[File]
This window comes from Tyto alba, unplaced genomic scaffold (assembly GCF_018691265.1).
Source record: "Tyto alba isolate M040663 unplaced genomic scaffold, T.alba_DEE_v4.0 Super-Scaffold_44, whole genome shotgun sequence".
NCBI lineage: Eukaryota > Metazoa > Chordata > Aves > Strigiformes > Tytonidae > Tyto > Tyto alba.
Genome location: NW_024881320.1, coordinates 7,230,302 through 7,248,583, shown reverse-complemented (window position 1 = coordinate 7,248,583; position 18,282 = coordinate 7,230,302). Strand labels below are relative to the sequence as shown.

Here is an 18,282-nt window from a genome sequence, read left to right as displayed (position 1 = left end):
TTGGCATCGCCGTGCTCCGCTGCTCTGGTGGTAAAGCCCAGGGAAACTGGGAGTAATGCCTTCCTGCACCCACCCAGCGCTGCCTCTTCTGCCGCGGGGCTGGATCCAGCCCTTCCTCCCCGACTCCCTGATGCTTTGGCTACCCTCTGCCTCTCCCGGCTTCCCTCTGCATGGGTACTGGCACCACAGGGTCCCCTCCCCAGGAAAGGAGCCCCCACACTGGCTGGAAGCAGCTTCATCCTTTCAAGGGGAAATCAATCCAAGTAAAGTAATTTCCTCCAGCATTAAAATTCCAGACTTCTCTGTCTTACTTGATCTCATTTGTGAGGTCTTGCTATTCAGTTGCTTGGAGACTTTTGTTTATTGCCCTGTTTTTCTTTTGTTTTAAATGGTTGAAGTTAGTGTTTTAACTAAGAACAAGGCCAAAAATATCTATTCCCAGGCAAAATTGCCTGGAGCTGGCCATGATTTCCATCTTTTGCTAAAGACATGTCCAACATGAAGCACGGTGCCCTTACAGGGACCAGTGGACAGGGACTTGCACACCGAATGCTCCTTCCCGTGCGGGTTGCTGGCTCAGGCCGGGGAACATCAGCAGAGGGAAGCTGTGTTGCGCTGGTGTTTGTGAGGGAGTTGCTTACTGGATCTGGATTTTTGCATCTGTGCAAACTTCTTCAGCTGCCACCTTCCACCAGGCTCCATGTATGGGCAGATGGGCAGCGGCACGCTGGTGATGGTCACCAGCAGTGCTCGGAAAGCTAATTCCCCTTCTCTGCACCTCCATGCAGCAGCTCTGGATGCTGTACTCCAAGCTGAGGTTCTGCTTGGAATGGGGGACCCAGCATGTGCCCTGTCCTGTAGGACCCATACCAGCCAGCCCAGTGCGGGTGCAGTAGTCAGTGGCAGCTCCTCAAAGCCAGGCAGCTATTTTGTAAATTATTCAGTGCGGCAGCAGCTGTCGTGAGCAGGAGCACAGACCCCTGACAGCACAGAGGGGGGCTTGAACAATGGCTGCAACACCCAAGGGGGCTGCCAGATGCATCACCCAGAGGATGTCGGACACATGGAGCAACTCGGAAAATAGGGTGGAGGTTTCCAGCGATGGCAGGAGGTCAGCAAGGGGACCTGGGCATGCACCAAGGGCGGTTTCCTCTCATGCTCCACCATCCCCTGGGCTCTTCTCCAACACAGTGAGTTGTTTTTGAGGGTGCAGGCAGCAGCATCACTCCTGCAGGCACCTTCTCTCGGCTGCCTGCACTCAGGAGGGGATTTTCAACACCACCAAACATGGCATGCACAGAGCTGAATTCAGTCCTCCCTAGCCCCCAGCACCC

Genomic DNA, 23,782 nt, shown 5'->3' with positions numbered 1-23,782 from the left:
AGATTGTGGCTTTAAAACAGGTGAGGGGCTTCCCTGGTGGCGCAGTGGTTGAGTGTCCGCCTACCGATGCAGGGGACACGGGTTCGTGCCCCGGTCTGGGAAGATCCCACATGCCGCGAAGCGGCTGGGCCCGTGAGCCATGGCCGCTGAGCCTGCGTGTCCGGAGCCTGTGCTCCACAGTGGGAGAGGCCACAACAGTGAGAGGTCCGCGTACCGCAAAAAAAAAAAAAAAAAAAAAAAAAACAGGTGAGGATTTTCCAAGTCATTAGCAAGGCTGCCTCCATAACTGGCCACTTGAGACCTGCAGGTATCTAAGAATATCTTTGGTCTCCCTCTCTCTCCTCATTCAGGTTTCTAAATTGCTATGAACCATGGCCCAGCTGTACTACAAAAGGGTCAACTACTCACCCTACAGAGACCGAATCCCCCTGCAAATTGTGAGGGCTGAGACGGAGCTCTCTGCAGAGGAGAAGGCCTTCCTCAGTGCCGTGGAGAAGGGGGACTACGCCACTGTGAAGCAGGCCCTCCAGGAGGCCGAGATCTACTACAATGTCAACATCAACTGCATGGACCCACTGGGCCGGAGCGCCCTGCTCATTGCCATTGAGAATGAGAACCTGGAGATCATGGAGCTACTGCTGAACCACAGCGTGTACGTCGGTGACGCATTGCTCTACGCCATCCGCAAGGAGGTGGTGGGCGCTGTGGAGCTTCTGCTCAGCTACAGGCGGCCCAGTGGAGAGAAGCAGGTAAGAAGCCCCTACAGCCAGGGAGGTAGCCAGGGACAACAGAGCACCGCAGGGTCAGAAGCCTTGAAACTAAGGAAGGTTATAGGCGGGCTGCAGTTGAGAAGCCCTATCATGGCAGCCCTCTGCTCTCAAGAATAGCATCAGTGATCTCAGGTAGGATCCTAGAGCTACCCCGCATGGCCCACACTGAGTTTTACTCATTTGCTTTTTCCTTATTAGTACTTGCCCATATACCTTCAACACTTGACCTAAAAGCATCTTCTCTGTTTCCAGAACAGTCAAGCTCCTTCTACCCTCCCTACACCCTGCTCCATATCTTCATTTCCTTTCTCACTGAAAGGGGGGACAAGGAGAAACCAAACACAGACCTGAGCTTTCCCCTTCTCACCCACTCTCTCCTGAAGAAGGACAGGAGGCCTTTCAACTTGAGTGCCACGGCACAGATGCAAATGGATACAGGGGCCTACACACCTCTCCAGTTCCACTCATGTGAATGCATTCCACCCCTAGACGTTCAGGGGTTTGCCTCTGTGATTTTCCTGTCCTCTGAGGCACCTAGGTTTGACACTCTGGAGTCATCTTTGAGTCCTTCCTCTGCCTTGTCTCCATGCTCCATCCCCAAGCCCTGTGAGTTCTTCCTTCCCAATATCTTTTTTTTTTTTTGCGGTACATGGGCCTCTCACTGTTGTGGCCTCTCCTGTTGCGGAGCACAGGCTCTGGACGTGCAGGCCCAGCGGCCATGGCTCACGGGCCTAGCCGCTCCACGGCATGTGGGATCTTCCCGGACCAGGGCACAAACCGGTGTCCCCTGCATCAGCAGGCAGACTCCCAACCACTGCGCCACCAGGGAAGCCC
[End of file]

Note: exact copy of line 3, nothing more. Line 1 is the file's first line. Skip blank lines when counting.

NCBI lineage: Eukaryota > Metazoa > Chordata > Aves > Strigiformes > Tytonidae > Tyto > Tyto alba.